It is the night shift, and most of Minneapolis does not know
that tonight a drunk man rolled onto the broken ice
and fell through the Mississippi.
He lies sheltered and warm in the morgue, unidentified.
Behind a dumpster by the Metrodome
a mother blows smoke up to the stars;
she flicks sparks with a lighter
and inside her pipe, a rock of crack glows
before it crumbles into ash
and is taken by the wind.
Another mother waits up for her son;
he was shot in the chest, then pushed out of a fleeing car.
He bleeds on black pavement, exhaust fumes hover over him.
Through the back doors of the ER
medics dump off the indigent
and black-booted cops track in salt and sand.
We are all misplaced.
An Indian brave
is just plain drunk;
the white paint on his cheeks and nose
is from huffing paint.
He is snoring off his stupor
from drinking bottles of Listerine
(the poor man’s liquor).
It’s so easy to judge
but we are all broken, in one way or another;
The officer was just trying to clean up the streets
keep his back seat sanitary
when he picked up another filthy drunk
and shoved him into the trunk of his squad car.
The young nurse was conned
into being callous;
It only took being spit at, being called a bitch
and one punch to the face, to learn to be gruff
and keep them all cuffed to the bed:
She takes off soiled jeans,
uncovers scraps of a shredded newspaper
the homeless man’s underpants (pissed-on words).
A grimy, tattered shirt is stuck to his chest,
she peels it off, holding her breath, while
flakes of dead skin detach into the air.
In one more hour it will be daybreak.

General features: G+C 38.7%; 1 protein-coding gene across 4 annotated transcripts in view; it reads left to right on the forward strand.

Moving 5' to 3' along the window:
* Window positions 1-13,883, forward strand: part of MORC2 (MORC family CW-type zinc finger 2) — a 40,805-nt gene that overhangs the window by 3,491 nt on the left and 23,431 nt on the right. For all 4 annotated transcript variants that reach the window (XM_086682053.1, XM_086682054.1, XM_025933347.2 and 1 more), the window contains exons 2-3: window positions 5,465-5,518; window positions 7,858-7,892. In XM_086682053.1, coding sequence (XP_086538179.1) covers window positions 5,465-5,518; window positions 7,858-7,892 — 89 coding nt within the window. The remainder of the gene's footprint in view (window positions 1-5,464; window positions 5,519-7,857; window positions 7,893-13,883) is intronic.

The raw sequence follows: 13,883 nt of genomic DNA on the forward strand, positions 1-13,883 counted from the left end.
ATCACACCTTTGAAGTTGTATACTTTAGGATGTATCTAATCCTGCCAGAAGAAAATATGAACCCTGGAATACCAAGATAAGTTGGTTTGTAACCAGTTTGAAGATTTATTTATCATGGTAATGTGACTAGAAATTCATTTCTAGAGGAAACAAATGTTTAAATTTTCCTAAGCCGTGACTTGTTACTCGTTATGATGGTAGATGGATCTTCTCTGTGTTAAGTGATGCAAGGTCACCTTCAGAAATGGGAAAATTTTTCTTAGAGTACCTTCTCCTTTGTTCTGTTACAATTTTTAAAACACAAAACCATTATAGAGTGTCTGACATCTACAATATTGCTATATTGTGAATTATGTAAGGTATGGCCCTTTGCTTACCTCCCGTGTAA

She will go home to her clean house,
her white down comforter on a pillow-topped bed.
But, she knows,
there is an affliction in the air.
Even the snowflakes fall like ash.
She washes her hands.
About the poet:
Kristin Laurel is employed as an emergency-department and flight nurse. She completed a two-year apprenticeship program at The Loft Literary Center in Minneapolis. Her work can be seen in Gravel, Hospital Drive, The Doctor T.J. Eckleburg Review and elsewhere. Her first poetry book, Giving Them All Away, won the 2011 Sinclair Poetry Prize from Evening Street Press (Dublin, Ohio) and can be read free online.
About the poem:
“After twenty-six years in critical care, I am a strong advocate for self-care, and I understand the reality of compassion fatigue. I believe in the power of narrative medicine, and writing has given me an outlet and a voice. In this poem, the narrator has also been ‘afflicted’ by what she has witnessed during her shift and is on the verge of complete burnout.”
Johanna Shapiro and Judy Schaefer